Sarcoma is a rare type of cancer that grows in connective tissue cells that connect or support other kinds of tissue in your body. These tumors are most common in the bones, muscles, tendons, cartilage, nerves, fat, and blood vessels of your arms and legs, but they can also happen in other areas of your body. Sarcomas comprise a complex family of cancers covering a wide variety of distinct diseases that can be categorized into two broad areas:


Sarcoma of the Soft Tissues

There are over 75 subtypes of soft tissue sarcomas with the most frequently occurring found in the connective tissue of the tendon, ligament or muscle. These malignant tumor subtypes vary in their tissue of origin, clinical behavior or sensitivity to certain therapies, aggressiveness, growth pattern, and age of onset.


Sarcoma of the Bone

This rare type of sarcoma cancer appears in the bone, typically in the extremities or trunk (including upper arm, shoulder, ribs and legs). The four types of primary bone cancer include chondrosarcomas, osteosarcomas, giant cell tumor of the bone, and the Ewing’s family of tumors. Osteosarcoma and Ewing’s sarcoma occur more frequently in children and adolescents; chondrosarcoma and giant cell tumor of the bone occur more often in adults.

Soft tissue sarcomas occur in only 1% of adult cancers and comprise approximately 15% of childhood cancers. Bone sarcoma is more infrequent with approximately 2,500 new cases diagnosed each year for adults and children.


Sarcoma Risk Factors

We don’t yet know what causes sarcoma, but we do know some things that raise the risk of developing one:



The identifiable symptoms of sarcomas are minimal and there is no routine screening test for soft tissue or bone sarcomas; however, there are a few signs that could indicate a malignant tumor is present:


Soft Tissue Sarcoma

  • A painless lump which could eventually become sore or painful
  • Blockage in the gastrointestinal system, or blood in vomit or stool


Bone Sarcoma

  • Pain is the most common symptom of bone sarcomas, accompanied by swelling and tenderness (from a tumor in or near a joint) or restricted movement. Other symptoms may include fever, weight loss, fatigue, and anemia.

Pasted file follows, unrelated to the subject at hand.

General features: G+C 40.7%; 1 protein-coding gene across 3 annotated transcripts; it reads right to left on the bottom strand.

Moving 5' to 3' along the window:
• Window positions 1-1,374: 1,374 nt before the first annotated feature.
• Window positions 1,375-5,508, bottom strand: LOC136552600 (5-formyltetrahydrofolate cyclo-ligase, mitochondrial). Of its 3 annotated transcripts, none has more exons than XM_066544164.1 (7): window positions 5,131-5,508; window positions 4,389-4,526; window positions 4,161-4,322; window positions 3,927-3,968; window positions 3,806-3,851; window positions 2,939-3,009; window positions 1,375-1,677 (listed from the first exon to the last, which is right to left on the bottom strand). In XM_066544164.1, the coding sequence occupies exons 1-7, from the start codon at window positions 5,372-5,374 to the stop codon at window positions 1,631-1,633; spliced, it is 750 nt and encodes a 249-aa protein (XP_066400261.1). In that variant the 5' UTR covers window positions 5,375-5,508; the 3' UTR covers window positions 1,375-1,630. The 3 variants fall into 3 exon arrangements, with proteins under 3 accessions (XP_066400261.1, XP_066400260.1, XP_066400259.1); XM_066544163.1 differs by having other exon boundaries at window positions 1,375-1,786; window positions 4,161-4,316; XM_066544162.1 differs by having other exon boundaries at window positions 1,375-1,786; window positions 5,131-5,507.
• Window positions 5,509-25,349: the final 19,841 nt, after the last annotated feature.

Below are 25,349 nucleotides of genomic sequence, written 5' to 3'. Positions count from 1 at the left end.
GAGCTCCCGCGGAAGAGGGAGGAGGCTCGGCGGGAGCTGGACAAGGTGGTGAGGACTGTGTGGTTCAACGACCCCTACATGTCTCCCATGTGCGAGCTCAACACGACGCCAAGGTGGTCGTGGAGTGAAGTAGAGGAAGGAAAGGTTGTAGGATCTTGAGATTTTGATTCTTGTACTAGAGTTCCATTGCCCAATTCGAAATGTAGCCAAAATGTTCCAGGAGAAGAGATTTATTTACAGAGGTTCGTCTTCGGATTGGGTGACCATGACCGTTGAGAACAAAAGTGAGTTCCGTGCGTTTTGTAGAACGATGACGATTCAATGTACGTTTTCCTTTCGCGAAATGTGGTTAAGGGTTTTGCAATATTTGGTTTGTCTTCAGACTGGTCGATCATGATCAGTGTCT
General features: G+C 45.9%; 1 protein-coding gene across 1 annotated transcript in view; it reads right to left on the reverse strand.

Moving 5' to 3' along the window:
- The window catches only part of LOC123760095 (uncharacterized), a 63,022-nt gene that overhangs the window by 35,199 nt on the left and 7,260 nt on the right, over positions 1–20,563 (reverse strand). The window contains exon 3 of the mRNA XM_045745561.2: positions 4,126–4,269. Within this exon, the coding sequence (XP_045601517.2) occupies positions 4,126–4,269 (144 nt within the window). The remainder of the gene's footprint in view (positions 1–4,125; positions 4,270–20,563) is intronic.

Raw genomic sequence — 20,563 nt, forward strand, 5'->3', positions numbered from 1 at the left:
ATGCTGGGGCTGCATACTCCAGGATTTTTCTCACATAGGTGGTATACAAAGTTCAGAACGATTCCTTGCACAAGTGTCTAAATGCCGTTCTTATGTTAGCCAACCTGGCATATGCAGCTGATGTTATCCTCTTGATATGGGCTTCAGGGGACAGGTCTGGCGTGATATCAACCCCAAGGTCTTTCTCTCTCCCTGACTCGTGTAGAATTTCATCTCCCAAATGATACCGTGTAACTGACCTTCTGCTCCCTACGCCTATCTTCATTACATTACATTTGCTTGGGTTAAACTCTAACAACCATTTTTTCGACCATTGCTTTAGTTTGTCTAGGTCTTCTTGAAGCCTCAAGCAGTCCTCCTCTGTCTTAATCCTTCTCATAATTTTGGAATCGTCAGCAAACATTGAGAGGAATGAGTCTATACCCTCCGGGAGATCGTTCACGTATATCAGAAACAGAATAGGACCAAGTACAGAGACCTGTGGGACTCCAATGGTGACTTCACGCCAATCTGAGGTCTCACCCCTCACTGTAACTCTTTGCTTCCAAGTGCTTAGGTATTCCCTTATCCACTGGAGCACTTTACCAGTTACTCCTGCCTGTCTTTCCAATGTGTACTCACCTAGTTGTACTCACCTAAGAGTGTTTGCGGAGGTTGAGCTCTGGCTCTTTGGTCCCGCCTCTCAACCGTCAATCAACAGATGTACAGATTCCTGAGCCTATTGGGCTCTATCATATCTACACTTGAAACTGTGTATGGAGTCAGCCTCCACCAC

• A painless lump which could eventually become sore or painful

A physician must be consulted if any of these symptoms manifest, but a person should understand that these symptoms are general and could be attributed to another medical condition.


Treatments for Tumors

As one of the more complex forms of cancer, soft tissue sarcomas and bone sarcomas are best treated using an integrated treatment plan. We develop and implement the most effective multi-modal treatment plan for each patient and are dedicated to helping our patients defeat cancer and become intimately involved in each patient’s care attending to each case comprehensively.Developing a course of treatment is a process unique to each patient. We evaluate the stage and grade of a tumor, previous treatments (if any), extent of the cancer, biopsy results, and other unique factors. Next, we discuss all sarcoma treatment options with our patients and review all possible side effects. This helps prepare our patients for all aspects of their treatment so they know what to expect. We include in our treatment team a plastic surgeon, pathologist, radiologist, physiotherapist, occupational therapist .

Treatment options for a soft tissue sarcoma and/or bone sarcoma can include either one of a combination of:

  • Chemotherapy
  • Radiation
  • Surgery

Our care is from diagnosis to treatment and recovery with the belief that compassion and mutual respect are essential for success in all the dimensions of cancer care. Dr. Ngidi follows a multi-disciplinary approach to treatment and partners with each patient encouraging them to participate in their own medical care and make informed decisions.


It always seems impossible until its done. Nelson Mandela